I’m A Mama Hen

I’ve hatched chickens with my kindergarten class.  Have you ever wondered how to do this?

Once upon a time 7 eggs arrive in a kindergarten classroom.  The teacher says, “Aha….that’s what this machine is for.”

Next the teacher (that’s me) and kindergarten class wait 21 very LONG days wondering if anything will EVER happen.  But…………….two days before the hatching date the automatic timer changes from the picture on the top to the one below.

See the line by Day 3 – that means it’s still turning the eggs

Now see the 0 by Day 2 – that means it’s done turning the eggs

I was starting to stress out.  Remember – this is my first time EVER to have anything that resembles a chick in my presence.  The directions told me to make sure the incubator stops turning two days before the eggs are due to hatch and replace the plastic with a cardboard insert that came with the incubator.  However, I wasn’t sure how I would know if it stopped turning. I was also worried about touching the eggs and potentially hurting the little friends inside.  However, nothing to worry about – the incubator has an automatic shut off for egg turning (at least with this particular incubator).  It’s almost as if the incubator knows what it’s doing.  Ha!  At least that makes one of us.

Now the turning of the eggs is off and the eggs are placed on the cardboard insert (I took the plastic out).  Guess what is next???  Oh you guessed it – here chicky chicky – here chicky chicky!  

First two chicks pipped (which means they poked a hole through the shell) then out came a chick.  Then another one.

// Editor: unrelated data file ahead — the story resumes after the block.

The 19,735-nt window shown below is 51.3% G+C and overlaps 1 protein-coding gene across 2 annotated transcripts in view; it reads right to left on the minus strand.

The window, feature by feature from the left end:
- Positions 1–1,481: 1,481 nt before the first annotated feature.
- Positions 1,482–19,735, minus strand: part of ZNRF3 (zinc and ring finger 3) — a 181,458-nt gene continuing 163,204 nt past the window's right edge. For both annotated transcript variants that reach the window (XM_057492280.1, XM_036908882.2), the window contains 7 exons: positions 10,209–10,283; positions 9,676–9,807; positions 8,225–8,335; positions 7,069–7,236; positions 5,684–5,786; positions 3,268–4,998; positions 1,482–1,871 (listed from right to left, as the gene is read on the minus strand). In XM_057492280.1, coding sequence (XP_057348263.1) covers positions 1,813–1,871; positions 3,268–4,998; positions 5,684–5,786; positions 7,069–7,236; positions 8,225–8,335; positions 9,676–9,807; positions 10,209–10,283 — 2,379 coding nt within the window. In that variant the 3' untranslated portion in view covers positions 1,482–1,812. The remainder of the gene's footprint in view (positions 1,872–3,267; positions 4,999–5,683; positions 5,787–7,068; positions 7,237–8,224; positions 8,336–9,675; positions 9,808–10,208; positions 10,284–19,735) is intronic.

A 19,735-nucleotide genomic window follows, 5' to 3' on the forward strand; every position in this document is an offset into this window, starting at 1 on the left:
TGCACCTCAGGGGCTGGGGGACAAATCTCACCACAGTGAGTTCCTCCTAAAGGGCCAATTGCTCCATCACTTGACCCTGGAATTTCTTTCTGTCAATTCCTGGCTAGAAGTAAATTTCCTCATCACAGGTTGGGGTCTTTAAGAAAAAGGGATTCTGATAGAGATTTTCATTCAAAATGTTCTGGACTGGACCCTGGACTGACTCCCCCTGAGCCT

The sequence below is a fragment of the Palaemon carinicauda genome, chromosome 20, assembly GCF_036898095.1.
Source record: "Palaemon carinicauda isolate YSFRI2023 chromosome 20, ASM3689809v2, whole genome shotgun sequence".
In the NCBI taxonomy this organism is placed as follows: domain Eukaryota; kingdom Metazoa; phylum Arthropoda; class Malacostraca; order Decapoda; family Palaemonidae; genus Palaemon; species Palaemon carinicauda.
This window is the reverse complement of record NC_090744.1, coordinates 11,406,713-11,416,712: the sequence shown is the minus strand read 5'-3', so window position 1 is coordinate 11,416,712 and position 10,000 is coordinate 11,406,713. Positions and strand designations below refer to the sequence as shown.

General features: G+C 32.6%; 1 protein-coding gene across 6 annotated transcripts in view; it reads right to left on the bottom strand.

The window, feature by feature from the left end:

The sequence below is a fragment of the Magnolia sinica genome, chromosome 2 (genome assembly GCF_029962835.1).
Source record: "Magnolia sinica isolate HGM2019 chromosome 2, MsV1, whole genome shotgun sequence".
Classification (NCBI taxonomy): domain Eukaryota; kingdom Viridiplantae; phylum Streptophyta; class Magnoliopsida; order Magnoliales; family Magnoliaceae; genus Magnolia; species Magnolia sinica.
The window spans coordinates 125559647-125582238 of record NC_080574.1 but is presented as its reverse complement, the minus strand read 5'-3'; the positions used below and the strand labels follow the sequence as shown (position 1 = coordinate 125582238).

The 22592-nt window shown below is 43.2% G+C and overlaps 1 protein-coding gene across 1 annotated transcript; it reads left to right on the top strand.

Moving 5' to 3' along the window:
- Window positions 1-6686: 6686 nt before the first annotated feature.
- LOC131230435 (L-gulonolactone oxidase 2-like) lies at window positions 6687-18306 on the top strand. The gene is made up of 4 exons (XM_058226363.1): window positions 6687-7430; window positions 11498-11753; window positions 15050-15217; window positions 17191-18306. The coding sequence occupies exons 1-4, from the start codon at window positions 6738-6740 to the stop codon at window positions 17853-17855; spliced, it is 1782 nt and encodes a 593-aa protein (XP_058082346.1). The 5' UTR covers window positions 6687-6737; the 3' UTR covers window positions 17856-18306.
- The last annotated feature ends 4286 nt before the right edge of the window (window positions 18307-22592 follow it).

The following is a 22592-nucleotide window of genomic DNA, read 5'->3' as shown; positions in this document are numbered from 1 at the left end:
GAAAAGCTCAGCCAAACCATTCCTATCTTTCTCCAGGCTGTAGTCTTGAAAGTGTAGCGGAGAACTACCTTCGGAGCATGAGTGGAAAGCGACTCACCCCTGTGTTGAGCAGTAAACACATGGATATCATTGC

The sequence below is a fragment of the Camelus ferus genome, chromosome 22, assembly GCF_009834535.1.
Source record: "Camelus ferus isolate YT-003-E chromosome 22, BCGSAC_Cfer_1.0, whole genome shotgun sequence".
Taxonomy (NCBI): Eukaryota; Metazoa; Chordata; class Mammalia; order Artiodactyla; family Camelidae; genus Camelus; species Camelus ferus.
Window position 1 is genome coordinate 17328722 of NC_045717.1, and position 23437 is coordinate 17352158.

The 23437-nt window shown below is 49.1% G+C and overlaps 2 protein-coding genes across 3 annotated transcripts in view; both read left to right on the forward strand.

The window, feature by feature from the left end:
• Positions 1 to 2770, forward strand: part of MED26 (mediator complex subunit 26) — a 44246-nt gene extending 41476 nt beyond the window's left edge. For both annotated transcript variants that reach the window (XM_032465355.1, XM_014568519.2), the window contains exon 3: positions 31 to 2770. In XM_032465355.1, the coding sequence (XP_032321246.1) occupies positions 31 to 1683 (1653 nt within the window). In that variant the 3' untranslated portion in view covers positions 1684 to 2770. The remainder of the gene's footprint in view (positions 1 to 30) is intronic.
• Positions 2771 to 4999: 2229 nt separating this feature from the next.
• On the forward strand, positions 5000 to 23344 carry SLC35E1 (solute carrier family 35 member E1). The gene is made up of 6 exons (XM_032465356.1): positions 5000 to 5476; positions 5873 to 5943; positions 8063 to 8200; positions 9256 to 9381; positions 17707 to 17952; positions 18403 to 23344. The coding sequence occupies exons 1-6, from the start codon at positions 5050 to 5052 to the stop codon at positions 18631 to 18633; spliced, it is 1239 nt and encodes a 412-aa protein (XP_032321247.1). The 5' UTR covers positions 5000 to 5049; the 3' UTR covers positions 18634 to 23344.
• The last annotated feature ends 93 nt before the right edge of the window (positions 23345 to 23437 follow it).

By day 22 ALL seven of them hatched.  I went home that night feeling like a proud mama hen.  However, I came back the next morning to THIS:

LET US OUT — they all said.  Oh my!  I think they want to be set free.  Don’t worry, though, they were fine in the incubator.  It’s better safe than sorry because transferring them too soon could harm them if they aren’t dry enough.  The humidity in the incubator did keep a few feathers damp so I soon transferred them to the brooder.  This happened to be our recycling bin with wood pellets down for a softer bedding.  I gave them water with probiotics (chick boost) and some food for them.  I also had a heat lamp to keep them warm.  Now they look like this:

My kindergarten families took them home (a few of them raise chickens).  However, we got to keep them for one more week after they hatched.   I had one more job as a mama hen.  I had to make sure their little cute chicky bottoms stayed clean.  Yes – that’s an adventure all by itself!  Let’s just say that I keep disposable gloves and rags nearby.  I also changed out the water and wood pellets frequently.  Once the week was over I was ready to have just ONE job – teaching kindergarteners.  However, we missed our fluffy little friends.  I do have to say, chicks and kindergarteners are very, very similar.  They are both cute and quick on their feet!  

I created a Chick Bundle of activities to do with my chick unit. It’s also a great with a Farm Unit.  I have a Chick Report, Chicken Write the Room, Reader’s Theater, Game, and Vowel Slider.  They are all sold separately or you can get them in a bundle.  For the bundle click the picture below:

Here is a fun Farm Animals Poem/Song! Maybe the chicks will sing with you!

farm animals song

Similar Posts